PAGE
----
Ethnography in HCI -- Comments on Dourish CHI paper

In his CHI2006 paper “Implications for Design”, Paul Dourish gives a portrait of ethnography that helps me (and hopefully others) to understand its role in HCI. I have for a long time been looking for a kind of research in HCI that would provide me (and others) with substantial and solid ways of thinking about interactive systems and how they are appropriated and used. I would like such research to be focused on creating challenging new theoretical constructs that could help us to see invisible structures and processes that influence the complex interactions between people and technology. My constant disappointment with many attempts is that when I read so called "ethnographic" studies, they are usually interesting and worth reading as long as they do the "scenic fieldwork" (concept from Dourish paper), but they completely let me down at the end, since they don't move to what Dourish calls the "analytical" level. There is no theoretical or conceptual outcome that inspires my thinking that challenges me. There is, in other words, no learning on a general level. I usually get this, almost bodily reaction (and not a nice one) when I read these papers and I come to the conclusion (or "implication for deisgn") and I realize that the outcomes are highly intuitive, everyday common sense, not surprising, not challenging, and I react with "didn't we already know that".

I have usually no problems with the way designers "use" ethnography (or its simplified versions), I agree with Dourish that they should be more informed about what they actually do and label their work appropriately. I do have problems, however, with the way it is done as a way to confirm an already planned and developed design idea (as is almost always the case in HCI). Coming from a deep understanding of design (as presented in my book "The Design Way"), interpretation and measurement of the existing reality is in a design process something very different from interpretation and measurement of the existing reality with a research intention. Design demands immersion into the full complexity of reality and from that full immersion you have to come out (within a limited time frame) with an understanding of something not-yet-existing that transcends the existing. This is to me not the same thing as being involved in deep ethnography with the purpose to come out of "immersion" with a deep understanding of the existing. These two goals are very different and I suspect that is one reason why ethnographers don't like the notion of "implications for design", since it is the wrong kind of outcome. They do create deep and insightful understandings of what-exists. This outcome is always important in design, but it does not tell the designer what to design. The creation of the not-yet-existing demands something more than a deep understanding. Ethnographers should therefore be allowed to do their work, i.e. create deep understandings not for design, but for designers. Knowledge that will change the designer’s way of approaching the specific design situation with its demands, needs and desires. The field of HCI needs really good and insightful ethnographic work, without demanding results easy to apply in design.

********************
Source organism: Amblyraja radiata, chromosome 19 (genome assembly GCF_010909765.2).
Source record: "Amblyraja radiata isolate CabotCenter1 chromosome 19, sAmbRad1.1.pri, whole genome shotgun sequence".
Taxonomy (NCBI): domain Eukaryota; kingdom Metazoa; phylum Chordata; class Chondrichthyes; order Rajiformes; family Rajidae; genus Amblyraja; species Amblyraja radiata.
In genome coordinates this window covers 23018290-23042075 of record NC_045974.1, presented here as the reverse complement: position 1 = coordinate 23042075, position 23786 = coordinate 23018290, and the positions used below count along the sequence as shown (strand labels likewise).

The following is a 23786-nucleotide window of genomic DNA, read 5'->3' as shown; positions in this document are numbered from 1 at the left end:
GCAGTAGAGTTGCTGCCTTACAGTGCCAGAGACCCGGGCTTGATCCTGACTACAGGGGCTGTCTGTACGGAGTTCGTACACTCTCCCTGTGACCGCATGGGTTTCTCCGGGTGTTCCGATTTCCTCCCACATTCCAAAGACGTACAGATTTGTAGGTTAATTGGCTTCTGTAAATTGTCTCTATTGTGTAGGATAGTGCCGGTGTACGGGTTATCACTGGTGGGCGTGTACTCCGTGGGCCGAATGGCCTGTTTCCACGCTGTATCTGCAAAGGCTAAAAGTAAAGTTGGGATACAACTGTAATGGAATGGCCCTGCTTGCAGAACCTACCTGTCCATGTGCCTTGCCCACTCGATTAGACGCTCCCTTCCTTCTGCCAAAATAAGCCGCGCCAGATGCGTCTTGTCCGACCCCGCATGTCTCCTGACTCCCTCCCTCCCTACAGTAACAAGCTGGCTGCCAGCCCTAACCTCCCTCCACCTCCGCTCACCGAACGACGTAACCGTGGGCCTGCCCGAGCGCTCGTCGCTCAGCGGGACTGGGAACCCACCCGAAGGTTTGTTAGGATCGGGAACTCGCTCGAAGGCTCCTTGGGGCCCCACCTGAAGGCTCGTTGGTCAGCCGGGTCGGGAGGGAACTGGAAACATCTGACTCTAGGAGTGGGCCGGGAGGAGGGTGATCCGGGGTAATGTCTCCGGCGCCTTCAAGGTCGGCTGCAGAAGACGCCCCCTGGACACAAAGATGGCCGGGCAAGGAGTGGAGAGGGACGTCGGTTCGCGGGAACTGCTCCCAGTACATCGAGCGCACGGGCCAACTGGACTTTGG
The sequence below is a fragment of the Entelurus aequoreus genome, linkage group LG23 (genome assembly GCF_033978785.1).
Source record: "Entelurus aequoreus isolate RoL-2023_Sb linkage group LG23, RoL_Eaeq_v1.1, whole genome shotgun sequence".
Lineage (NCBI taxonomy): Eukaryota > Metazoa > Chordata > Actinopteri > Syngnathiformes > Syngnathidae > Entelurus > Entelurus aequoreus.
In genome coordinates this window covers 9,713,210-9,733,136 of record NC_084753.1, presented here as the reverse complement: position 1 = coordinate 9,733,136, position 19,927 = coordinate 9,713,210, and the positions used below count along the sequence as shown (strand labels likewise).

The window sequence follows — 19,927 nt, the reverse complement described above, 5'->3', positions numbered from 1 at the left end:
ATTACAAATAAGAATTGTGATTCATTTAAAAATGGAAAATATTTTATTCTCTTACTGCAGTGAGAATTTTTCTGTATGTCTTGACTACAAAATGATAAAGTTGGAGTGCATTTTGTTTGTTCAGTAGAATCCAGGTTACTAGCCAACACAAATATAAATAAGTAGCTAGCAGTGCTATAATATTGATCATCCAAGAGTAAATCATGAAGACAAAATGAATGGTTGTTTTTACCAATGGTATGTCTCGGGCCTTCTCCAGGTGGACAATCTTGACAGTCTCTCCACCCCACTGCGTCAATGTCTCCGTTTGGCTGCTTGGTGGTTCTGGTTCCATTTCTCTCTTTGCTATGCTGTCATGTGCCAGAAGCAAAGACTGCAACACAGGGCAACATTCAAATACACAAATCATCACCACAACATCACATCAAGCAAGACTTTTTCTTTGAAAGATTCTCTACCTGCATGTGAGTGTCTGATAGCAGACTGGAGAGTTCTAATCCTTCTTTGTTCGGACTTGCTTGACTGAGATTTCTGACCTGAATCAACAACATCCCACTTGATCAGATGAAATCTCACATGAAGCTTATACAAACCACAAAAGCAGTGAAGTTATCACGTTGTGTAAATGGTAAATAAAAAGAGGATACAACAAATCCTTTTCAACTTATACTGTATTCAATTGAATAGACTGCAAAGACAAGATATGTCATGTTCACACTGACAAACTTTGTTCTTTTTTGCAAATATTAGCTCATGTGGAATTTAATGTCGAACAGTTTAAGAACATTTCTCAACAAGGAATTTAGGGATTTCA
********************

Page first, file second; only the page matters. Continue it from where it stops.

So, I really hope that Dourish paper will help the field in recognizing (1) the need for "ethnography" in a form that is intended, aimed, and designed to support in a design process (i.e. design oriented ethnography). I think this is not something we are good at today. And the need for (2) ethnographic research in our field that can create a deep understanding of the intricate relationships between people and technology, and that gives us new theoretical and conceptual "tools" to think about these relationships, not focused on a specific designs but creating a solid understanding that every good designer should be knowledgeable about.


Popular posts from this blog

Today's simplistic glorification of design and "The Burnout Society"

Revisiting some thoughts from 2008 "Design Thinking in 10 to 20 years"

Why Design Thinking is Not Enough